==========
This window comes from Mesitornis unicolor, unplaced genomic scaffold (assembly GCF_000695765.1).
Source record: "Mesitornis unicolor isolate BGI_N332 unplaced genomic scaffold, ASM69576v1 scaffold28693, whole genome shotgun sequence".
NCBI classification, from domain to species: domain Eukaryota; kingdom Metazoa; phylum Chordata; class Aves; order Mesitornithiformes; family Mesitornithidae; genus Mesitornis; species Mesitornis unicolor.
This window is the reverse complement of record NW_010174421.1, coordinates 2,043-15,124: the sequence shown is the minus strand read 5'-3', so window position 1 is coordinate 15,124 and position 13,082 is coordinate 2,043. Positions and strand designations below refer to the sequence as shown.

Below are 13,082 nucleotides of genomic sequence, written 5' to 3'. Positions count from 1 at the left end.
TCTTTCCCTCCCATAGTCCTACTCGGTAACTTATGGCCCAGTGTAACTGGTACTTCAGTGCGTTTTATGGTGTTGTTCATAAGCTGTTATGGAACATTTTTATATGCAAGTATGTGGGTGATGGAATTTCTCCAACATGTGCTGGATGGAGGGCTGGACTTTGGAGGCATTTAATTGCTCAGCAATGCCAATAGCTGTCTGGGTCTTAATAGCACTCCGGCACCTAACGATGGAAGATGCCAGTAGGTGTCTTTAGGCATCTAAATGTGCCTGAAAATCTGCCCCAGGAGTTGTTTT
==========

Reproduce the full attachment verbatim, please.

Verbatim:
This window comes from Mesitornis unicolor, unplaced genomic scaffold (assembly GCF_000695765.1).
Source record: "Mesitornis unicolor isolate BGI_N332 unplaced genomic scaffold, ASM69576v1 scaffold28693, whole genome shotgun sequence".
NCBI classification, from domain to species: domain Eukaryota; kingdom Metazoa; phylum Chordata; class Aves; order Mesitornithiformes; family Mesitornithidae; genus Mesitornis; species Mesitornis unicolor.
This window is the reverse complement of record NW_010174421.1, coordinates 2,043-15,124: the sequence shown is the minus strand read 5'-3', so window position 1 is coordinate 15,124 and position 13,082 is coordinate 2,043. Positions and strand designations below refer to the sequence as shown.

Below are 13,082 nucleotides of genomic sequence, written 5' to 3'. Positions count from 1 at the left end.
TCTTTCCCTCCCATAGTCCTACTCGGTAACTTATGGCCCAGTGTAACTGGTACTTCAGTGCGTTTTATGGTGTTGTTCATAAGCTGTTATGGAACATTTTTATATGCAAGTATGTGGGTGATGGAATTTCTCCAACATGTGCTGGATGGAGGGCTGGACTTTGGAGGCATTTAATTGCTCAGCAATGCCAATAGCTGTCTGGGTCTTAATAGCACTCCGGCACCTAACGATGGAAGATGCCAGTAGGTGTCTTTAGGCATCTAAATGTGCCTGAAAATCTGCCCCAGGAGTTGTTTT